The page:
We all watched We Believe in Dinosaurs together

Poster for the film, "We Believe in Dinosaurs."

As promised, we watched We Believe in Dinosaurs together, along with Clayton Brown, Monica Long Ross, and Amy Ellison, the directors and producers; David MacMillan and Dan Phelps, two of the principals in the movie; and about 40 of our closest friends. Specifically, we all rented the film and simultaneously joined a Zoom meeting. We pressed Play at the same time and listened as Mr. Brown et al. discussed what we were seeing on the movie screen. The rest of us lesser mortals typed our questions or comments, and they were answered in more or less real time or after the movie was over.

You may see a recording of the watch party here. Note that we watched the full-length version; the PBS version is 15 min shorter, so will not synch with the commentary.

Joe Felsenstein says,

I had seen the shorter version of the documentary. Although I also rented the longer version and started watching it in synch with their commentary, I had to leave the room to get some cooking started. I took along my laptop and listened to the commentary while doing the kitchen work, and I found that my general familiarity with the documentary was good enough, and the commentary was quite interesting even without watching in synchrony.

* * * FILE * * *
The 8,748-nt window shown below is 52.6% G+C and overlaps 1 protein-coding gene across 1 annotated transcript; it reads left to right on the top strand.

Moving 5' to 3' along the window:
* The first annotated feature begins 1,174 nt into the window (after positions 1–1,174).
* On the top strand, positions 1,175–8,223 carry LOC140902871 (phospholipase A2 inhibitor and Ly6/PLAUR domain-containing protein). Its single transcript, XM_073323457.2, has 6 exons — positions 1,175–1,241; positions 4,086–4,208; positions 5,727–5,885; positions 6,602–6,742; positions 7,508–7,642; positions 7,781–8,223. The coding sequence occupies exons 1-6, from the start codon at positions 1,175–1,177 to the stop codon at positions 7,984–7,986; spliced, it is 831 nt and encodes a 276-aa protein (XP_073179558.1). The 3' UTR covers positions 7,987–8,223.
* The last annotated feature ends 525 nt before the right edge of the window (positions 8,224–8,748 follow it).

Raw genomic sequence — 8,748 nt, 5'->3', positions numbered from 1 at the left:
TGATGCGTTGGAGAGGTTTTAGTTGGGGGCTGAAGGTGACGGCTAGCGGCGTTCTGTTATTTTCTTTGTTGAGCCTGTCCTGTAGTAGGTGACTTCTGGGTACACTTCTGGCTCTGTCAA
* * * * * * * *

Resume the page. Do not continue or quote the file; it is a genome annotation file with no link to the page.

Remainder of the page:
The camaraderie among the documentary team and with their subjects David MacMillan and Dan Phelps was great.

Matt Young agrees about the camaraderie and adds,

I misplaced my DVD and had to pay 5 bucks to see the film for what was about the 5th time. Consequently I concentrated mostly on the commentary, which I had running on a laptop while the movie was running on a proper computer. I thought the commentary added a great deal, though possibly it would have been difficult if I had never seen the actual film.

Incidentally, Dan Phelps reminds us,

The film initially had 7.8 out of 10 stars on IMDB. Eric Hovind asked his followers to review it, saying,

After you watch the film, [sic] (embedded below) you may want to consider a review on Amazon, Rotten Tomatoes and IMDB to let others know what they are going to encounter.

The rating was stable at 7.8 stars for a couple of months with no new reviews, then plunged to 5.8 right after Hovind posted his piece. We would like to encourage people who have actually seen the film to rate it at the IMDB site; it is now at 6.3 stars.

Mr. Phelps has to some extent got his wish, though: Of the 15 reviews on IMDB, 12 award it 9 or 10 stars, and 2 award it 8 stars.